For those who drive for a living, getting a DUI can come with devastating consequences. Even if a police officer pulls you over while driving in your personal vehicle and off the clock, a DUI conviction for first-time offenders can result in the automatic suspension of your driver’s license.
Whether you drive a bus, semi-truck, private car, taxi or more, getting a DUI on or off the clock can be serious. When you hold your commercial driver’s license (CDL), the penalties can be swift and harsh, threatening your livelihood and ability to continue in your career.
CDL holders are held to a higher standard
The blood alcohol concentration (BAC) limit in Illinois, as in most states, is 0.08%. This limit also extends to CDL holders off the clock and driving a personal vehicle. However, under both Illinois and federal law, the BAC limit for CDL holders driving for work is 0.04%. You could risk the disqualification of your CDL if your BAC tests at or over 0.04%, you refuse a blood or breath test or you receive a criminal DUI conviction.
What to do after getting a DUI
After you receive a DUI, take the following steps:
- Contact your employer. You must notify your employer within one day of the suspension or revocation of your driving privileges.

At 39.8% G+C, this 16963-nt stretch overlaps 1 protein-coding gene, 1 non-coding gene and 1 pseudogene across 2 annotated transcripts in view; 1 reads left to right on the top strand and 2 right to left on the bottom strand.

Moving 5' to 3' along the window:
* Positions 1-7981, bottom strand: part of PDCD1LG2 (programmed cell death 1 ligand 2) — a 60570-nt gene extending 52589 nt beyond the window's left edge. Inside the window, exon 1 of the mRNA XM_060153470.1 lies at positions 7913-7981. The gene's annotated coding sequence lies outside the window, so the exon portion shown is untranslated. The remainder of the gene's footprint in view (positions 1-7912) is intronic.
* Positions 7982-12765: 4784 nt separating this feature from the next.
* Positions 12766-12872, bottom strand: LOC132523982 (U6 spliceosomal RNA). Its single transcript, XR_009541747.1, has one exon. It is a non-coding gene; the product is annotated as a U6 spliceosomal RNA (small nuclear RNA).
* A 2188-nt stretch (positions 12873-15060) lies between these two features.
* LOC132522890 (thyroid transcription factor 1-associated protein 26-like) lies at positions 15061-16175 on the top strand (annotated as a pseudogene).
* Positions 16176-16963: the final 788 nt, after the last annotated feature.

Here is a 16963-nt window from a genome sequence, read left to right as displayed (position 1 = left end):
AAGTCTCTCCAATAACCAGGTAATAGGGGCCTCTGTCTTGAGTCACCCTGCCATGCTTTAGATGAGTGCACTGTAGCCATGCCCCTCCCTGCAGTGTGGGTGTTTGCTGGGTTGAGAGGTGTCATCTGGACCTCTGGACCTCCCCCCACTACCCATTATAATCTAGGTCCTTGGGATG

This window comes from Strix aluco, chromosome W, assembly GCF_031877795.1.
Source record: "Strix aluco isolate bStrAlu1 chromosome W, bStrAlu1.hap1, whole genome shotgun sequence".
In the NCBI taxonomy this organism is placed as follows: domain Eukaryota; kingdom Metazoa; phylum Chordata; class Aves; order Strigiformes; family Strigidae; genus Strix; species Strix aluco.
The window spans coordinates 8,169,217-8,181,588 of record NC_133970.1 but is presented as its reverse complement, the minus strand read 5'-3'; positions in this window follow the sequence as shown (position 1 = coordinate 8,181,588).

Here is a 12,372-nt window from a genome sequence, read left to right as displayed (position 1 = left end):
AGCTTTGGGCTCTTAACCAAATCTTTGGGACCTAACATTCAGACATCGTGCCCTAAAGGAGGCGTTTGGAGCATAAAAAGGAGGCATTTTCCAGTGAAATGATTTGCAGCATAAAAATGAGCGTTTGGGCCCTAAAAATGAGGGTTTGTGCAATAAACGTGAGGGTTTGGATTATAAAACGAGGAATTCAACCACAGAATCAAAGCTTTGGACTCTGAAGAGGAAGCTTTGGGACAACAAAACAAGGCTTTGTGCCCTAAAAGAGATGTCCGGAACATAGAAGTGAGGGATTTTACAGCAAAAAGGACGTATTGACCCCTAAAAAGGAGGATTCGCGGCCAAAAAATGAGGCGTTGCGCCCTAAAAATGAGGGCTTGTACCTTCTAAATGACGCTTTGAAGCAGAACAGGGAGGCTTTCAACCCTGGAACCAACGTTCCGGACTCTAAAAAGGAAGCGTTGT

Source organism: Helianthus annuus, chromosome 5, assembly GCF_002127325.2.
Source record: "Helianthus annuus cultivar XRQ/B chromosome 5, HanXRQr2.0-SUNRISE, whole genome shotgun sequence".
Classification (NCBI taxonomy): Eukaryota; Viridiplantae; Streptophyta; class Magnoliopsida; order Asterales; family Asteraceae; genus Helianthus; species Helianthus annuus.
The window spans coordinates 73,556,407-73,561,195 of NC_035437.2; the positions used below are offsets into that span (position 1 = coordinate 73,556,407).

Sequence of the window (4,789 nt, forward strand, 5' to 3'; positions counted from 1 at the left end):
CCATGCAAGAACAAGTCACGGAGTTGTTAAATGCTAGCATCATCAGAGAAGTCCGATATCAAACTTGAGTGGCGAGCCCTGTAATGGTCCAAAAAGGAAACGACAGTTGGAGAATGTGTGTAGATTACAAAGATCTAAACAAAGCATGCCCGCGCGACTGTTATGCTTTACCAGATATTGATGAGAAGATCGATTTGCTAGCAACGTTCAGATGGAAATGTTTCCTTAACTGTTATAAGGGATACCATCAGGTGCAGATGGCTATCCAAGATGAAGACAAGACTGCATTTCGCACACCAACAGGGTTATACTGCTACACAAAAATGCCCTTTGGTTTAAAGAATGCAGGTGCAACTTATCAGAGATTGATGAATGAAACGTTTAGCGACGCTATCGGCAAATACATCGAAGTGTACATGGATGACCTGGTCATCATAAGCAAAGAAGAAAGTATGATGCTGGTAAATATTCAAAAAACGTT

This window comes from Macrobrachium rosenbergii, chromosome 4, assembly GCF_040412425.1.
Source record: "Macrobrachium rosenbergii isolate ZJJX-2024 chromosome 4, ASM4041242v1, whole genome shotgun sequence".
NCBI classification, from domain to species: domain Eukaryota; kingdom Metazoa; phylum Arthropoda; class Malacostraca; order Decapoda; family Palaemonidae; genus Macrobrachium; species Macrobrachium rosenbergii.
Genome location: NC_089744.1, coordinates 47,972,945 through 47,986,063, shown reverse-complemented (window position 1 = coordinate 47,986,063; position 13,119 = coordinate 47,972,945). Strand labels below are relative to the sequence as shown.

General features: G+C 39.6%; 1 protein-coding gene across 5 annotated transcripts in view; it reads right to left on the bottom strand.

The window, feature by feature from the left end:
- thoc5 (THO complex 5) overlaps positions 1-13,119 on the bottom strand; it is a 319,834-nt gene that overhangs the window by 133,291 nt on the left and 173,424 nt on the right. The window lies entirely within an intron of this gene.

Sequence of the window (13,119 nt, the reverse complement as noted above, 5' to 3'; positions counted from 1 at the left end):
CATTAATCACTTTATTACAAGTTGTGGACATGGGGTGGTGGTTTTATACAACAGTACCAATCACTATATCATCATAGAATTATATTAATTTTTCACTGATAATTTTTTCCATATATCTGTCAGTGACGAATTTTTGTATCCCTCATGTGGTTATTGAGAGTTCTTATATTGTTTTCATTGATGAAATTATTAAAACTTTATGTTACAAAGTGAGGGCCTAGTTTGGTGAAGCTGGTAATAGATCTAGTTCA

- Contact an attorney. Getting legal help early on can assist in identifying any options to preserve your CDL and responding promptly to key deadlines.
- Document everything. Write down anything you recall of the events leading up to and during the arrest.
Being productive and taking immediate action can help mitigate harsh consequences and protect your driver’s license and CDL.
Options to retain or reinstate your CDL
You can contest both the DUI and the disqualification of your CDL, whether the pending disqualification is based on refusing a blood or breath test or a BAC limit over 0.04%. There are also options to reinstate your CDL. After your disqualification period, you may apply for reinstatement, which may include taking a state-approved alcohol education program.
Having a DUI on your record can make both retaining and looking for employment difficult. Taking immediate action to fight a conviction and retain your license can assist in protecting your career from a significant disruption.